The White Rabbit offers his pocket watch to me

As Alice looks on bemusedly.

Bobbins of spun cotton fill the coal scuttle that adorns my table

As jostles for air between cake and cappuccino.

Through  glass, spotlessly clean, a crisp winter light pours in,

But, with eyes wide open I dim this light, cloud this glass, drown the music

And I’m in a dark forbidding place, a basement, where deafening thuds,

Piercing whistles and earth-shaking stomps

Transport me to a former time.

I glimpse a young boy, ten years old, flat-capped,

With thread-bare overcoat and scuffed clogs trampling along the shit drenched cobbles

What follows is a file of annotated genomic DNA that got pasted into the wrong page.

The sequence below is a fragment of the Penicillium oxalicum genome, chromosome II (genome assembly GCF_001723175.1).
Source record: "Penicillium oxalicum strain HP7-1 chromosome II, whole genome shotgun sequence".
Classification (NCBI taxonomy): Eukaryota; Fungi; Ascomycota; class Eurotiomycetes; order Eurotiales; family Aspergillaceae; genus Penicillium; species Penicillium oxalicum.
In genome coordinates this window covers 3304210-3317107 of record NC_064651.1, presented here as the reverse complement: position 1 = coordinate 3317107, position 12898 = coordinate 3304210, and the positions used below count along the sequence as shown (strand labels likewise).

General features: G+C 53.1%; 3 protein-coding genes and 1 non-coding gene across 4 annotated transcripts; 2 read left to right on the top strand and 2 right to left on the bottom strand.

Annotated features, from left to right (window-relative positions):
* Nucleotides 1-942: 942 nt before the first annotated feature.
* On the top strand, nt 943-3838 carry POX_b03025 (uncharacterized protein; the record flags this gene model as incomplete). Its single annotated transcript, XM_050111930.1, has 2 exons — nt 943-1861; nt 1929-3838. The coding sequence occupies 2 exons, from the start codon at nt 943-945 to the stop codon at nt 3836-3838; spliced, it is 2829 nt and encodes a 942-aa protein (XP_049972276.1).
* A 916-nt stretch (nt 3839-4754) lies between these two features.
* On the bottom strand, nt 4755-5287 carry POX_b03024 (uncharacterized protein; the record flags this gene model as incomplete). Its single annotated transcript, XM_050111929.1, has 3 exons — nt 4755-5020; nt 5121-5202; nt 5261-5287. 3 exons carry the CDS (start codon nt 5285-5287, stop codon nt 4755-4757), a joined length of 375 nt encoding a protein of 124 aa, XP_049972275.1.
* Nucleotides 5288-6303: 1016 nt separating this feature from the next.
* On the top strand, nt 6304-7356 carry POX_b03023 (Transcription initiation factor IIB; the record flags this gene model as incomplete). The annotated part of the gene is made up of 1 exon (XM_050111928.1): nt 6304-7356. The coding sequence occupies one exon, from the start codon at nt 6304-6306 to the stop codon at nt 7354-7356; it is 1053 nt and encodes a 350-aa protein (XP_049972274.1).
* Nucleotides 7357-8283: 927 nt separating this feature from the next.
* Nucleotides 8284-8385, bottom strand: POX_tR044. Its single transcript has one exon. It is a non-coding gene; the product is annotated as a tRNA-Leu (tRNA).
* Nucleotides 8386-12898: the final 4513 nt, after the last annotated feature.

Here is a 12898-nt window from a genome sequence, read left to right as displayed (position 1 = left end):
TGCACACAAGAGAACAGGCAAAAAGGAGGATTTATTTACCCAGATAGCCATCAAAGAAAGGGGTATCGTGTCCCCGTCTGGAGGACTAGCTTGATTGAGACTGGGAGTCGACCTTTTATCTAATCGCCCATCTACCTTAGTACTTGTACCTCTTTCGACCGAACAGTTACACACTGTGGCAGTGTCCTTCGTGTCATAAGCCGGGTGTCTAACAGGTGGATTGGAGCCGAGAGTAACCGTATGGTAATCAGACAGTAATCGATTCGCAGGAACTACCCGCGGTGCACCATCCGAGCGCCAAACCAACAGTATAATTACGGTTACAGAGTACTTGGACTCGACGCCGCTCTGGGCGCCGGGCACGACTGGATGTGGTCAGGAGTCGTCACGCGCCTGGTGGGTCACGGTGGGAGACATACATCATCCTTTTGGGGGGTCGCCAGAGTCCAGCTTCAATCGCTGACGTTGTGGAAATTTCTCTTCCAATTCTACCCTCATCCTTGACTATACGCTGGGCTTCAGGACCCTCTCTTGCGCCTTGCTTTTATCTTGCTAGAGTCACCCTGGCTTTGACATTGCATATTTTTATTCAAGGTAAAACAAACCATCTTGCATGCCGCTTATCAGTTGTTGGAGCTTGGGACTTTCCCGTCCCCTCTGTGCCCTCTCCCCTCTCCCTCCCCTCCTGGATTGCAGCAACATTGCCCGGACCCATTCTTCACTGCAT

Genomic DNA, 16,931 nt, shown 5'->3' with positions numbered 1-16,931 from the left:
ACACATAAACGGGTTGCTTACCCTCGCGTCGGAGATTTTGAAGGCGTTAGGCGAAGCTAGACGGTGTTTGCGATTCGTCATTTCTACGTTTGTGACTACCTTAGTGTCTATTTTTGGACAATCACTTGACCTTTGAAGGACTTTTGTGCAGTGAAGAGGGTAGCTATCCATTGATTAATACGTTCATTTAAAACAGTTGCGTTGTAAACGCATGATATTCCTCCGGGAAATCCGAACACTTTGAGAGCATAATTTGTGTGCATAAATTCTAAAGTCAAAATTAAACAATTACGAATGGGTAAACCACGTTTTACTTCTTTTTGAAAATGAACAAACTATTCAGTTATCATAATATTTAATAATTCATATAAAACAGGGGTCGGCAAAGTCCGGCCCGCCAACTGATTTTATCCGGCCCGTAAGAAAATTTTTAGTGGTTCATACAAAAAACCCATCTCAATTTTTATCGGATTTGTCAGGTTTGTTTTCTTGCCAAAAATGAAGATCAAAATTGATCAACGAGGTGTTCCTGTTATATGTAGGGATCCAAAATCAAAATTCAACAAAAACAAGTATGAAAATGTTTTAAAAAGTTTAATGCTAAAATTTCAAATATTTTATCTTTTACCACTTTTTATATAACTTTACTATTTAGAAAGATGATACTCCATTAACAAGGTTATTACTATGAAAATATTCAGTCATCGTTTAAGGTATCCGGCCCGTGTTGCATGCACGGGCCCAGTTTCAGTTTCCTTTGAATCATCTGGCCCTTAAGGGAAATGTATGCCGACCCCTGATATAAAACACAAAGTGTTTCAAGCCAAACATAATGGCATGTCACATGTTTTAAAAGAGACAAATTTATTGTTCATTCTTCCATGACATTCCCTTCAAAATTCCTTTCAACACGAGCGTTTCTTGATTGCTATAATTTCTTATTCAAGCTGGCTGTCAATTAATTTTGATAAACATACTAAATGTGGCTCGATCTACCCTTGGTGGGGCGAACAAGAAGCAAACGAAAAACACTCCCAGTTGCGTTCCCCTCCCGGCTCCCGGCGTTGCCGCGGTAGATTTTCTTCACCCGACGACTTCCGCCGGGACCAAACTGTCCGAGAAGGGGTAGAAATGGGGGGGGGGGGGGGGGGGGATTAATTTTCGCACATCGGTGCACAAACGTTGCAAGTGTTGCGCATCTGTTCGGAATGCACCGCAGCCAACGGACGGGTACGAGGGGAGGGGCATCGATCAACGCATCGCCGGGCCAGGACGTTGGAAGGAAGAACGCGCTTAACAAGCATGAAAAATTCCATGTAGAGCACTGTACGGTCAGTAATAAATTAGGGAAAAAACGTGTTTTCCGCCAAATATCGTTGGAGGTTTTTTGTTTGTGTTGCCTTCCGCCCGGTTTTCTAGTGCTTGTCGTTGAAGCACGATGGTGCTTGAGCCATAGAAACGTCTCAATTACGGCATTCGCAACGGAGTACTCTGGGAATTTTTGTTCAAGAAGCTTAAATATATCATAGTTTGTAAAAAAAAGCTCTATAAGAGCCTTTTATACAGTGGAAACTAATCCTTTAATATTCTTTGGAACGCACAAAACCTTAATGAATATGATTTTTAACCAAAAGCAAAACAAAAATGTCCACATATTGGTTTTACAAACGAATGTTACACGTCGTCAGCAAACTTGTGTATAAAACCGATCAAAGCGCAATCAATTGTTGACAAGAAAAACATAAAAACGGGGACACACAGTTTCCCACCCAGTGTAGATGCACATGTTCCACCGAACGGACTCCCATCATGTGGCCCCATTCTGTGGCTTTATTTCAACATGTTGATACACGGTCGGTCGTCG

Barely awake, barely cognizant of his surroundings

Where he s dwarfed by buildings so tall

That the sun never reaches the ground

Even in those times when, just for a brief moment,

It penetrates the ubiquitous smog and grime.

A surgeon signed his papers – he’s fit for work.

But he doesn’t stay long, and next time I meet him

He’s a gunner

Taking aim at other young men from factories and farms and homes

Where anxious loved ones await them.

Ishmael returned home,

Was he devastated?

Did he scream in nightmares in the living daylight?

In a gallery above me a striking wreath takes my breath away:

The dead eyes covered with pennies

The kit-box stenciled with numbers

Beyond my comprehension.

My great uncle Ishmael worked at Dean Clough carpets which was, at the time, the largest carpet manufacturer in the world. Today it houses, art galleries and the Loom Café, decorated with Alive in Wonderland paraphernelia.